The Blues Point Tower is one of the most contentious buildings in Sydney. It was designed by Viennese-born architect Harry Seidler and built in collaboration with Dutch-born building entrepreneur Dick Dusseldorp, who helmed the construction firm Lend Lease. Together, these two men, with their European sensibilities, set about reshaping Sydney in the post-war world. Blues Point Tower was their second collaboration after Ithaca Gardens in Elizabeth Bay.

The base of Blues Point Tower in 1976 (Graeme Andrews 'Working Harbour' Collection: 80164)
The base of Blues Point Tower in 1976 (City of Sydney Archives, Graeme Andrews ‘Working Harbour’ Collection: 80164)

The Blues Point Tower was an echo of a much larger planning scheme for Blues Point, which had been devised by Harry Seidler in 1957 on behalf of the McMahons Point and Lavender Bay Progress Association. His scheme was in response to North Sydney Council’s plans to rezone the peninsula for industrial use.

Seidler’s modernist scheme was replete with eight high-rise towers (including a hotel) as well as several mid and low-rise apartment blocks, all separated by open space. It was intended to accommodate up to 15,000 people. See here for a plan of Seidler’s 1957 scheme.

The scheme never went ahead. But one element of it did, in the form of a 25-storey tower right on the tip of the point. The site had been envisaged for the hotel in the earlier scheme, but in 1959, construction started on Sydney’s first skyscraper apartment block.

Blues Point Tower has been derided as the ugliest building in Sydney, but it did have an egalitarian intent, in that all the apartments were orientated to have harbour views and  adequate light from two directions. Importantly, the apartments were designed for families and included built-in laundries to meet their needs. It was also the first building installed with sprinklers for fire mitigation. Seidler always maintained it was his best building. See here for Seidler’s scrapbooks featuring the Blues Point Tower.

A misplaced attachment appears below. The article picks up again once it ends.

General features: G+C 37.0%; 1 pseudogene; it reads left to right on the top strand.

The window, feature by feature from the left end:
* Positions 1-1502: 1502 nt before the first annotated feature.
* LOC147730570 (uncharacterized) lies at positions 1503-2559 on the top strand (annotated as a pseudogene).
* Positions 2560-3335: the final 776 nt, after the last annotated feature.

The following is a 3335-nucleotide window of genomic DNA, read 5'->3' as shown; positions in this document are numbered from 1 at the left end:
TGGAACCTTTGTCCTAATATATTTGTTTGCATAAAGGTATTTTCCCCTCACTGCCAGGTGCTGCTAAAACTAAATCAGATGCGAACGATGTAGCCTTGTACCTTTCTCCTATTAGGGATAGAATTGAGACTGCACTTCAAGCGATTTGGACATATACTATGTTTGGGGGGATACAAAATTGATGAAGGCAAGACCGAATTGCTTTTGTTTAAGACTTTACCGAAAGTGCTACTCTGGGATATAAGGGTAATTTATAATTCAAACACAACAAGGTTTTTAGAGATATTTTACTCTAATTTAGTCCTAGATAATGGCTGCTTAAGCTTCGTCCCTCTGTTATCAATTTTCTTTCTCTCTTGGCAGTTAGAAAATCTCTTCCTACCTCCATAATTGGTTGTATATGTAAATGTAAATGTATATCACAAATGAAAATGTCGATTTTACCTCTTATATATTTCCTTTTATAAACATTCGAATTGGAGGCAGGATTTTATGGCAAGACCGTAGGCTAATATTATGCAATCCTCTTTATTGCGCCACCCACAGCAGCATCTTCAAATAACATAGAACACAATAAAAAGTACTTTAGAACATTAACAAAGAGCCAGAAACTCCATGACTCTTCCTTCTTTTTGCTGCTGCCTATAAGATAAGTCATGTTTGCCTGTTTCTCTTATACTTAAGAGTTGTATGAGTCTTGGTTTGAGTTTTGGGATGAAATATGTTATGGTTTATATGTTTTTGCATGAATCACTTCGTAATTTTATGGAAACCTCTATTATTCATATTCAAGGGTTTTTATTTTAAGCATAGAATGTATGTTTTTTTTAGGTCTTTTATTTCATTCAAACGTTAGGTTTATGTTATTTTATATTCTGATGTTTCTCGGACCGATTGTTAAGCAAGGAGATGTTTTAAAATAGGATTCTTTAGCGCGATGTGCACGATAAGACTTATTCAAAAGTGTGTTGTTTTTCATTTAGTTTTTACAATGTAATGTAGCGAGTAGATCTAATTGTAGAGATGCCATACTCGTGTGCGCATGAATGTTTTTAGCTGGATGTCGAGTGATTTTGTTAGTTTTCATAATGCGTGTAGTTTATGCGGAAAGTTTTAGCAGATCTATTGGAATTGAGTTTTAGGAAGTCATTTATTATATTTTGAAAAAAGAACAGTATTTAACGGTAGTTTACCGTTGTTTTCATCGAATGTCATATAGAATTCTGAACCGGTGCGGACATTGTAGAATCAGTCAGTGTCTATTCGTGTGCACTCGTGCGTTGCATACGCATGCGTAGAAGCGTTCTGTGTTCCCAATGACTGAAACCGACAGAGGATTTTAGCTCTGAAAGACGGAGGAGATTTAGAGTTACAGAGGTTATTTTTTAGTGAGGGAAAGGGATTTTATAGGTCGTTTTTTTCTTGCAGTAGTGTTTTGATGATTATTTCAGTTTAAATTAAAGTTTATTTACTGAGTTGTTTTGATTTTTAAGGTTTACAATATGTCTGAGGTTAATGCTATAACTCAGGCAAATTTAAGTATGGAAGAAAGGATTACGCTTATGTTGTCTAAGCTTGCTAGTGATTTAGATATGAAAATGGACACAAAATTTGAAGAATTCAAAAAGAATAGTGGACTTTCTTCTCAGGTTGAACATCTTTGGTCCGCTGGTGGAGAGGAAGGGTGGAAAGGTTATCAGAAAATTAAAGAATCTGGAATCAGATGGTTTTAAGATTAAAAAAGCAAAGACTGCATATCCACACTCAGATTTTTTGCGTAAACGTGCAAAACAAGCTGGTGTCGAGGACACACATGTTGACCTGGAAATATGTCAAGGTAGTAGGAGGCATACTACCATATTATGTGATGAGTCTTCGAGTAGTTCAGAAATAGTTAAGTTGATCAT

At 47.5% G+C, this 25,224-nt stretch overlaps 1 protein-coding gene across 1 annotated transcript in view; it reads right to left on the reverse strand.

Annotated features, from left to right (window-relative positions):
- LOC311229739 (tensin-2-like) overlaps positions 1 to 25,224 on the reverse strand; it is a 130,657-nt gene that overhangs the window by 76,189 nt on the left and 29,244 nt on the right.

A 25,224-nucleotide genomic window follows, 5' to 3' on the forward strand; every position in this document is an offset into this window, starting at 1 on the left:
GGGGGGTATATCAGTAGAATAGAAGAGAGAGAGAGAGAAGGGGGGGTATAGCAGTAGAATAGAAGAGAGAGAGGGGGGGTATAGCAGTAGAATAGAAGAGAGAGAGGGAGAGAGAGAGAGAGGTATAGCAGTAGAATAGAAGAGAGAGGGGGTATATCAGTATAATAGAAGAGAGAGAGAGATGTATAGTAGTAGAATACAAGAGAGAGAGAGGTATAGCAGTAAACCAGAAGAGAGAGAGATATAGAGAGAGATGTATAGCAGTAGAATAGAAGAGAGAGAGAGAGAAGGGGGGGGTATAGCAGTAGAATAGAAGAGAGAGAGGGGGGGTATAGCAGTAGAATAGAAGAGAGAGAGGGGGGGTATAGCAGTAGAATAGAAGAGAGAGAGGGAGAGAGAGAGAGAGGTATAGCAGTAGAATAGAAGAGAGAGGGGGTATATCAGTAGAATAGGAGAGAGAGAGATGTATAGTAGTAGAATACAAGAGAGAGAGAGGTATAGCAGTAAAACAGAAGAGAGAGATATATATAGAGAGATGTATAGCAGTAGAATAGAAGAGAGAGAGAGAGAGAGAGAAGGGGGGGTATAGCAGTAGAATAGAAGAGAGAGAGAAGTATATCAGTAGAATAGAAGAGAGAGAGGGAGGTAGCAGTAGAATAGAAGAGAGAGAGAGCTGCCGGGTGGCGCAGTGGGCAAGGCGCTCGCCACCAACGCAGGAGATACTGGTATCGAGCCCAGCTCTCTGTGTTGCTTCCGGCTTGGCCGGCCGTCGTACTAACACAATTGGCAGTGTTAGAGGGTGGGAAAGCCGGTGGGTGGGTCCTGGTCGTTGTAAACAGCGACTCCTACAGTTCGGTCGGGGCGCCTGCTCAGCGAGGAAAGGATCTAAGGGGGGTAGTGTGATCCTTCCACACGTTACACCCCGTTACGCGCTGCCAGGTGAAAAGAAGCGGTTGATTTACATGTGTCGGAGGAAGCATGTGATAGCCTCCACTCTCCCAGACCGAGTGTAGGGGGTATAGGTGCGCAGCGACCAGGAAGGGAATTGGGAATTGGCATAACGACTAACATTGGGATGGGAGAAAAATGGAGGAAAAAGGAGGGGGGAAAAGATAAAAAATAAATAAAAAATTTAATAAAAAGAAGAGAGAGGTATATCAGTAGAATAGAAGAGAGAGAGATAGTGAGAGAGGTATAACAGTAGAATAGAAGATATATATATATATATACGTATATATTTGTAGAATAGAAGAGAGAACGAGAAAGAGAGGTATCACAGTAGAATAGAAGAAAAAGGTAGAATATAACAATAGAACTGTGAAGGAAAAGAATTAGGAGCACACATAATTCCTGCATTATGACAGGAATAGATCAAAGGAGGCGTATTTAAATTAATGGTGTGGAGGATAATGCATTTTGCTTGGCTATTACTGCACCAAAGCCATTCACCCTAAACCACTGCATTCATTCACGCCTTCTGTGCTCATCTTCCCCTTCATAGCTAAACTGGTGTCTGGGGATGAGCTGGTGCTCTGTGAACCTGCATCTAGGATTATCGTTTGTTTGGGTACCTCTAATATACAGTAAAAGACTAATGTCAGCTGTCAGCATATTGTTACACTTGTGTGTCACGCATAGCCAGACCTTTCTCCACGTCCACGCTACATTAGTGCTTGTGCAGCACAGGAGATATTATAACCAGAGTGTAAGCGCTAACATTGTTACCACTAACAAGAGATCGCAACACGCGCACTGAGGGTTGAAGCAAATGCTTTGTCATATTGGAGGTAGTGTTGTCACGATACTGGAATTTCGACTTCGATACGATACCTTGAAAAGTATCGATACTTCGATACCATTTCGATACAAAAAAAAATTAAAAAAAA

Aerial view of Sydney Harbour looking west, showing the Blues Point Tower all on its lonesome, 1991 (Graeme Andrews 'Working Harbour' Collection: 80586)
Aerial view of Sydney Harbour looking west, showing the Blues Point Tower all on its lonesome, 1991 (City of Sydney Archives, Graeme Andrews ‘Working Harbour’ Collection: 80586)

Although apartment living had been a feature of urban Sydney since the 1920s and 30s, the post-war period saw an increase in the city’s population, who were demanding more housing. This population boom coincided with an increase in private ownership of apartments following the abolition of rent control in 1954. On the scene to meet the demand were a number of large property development companies, including Lend Lease and Reid Murray. These large companies managed the finance and construction of Sydney’s new apartment developments, along with their promotion and sale.

The Blues Point Tower also has another claim to fame, in that it was the building that innovated and brought strata title to the rest of the world, a blessing or curse depending on your experiences of apartment living. In fact, Dick Dusseldorp played a leading role in the introduction of strata law. He engaged a lawyer to expedite the process, arguing that the price of apartments would drop with the introduction of this new type of land title system. Strata title allowed for the purchase of individual apartments rather than a share in company, as per company title, or tenants in common, which had been common previously. With strata, owners had freehold title of airspace and communal responsibility for the maintenance of the building and its grounds. The Conveyancing (Strata Titles) Act was passed in 1961.

Read more about Blues Point Tower and apartment living more generally in the book Homes in the sky: apartment living in Australia, published in 2007.

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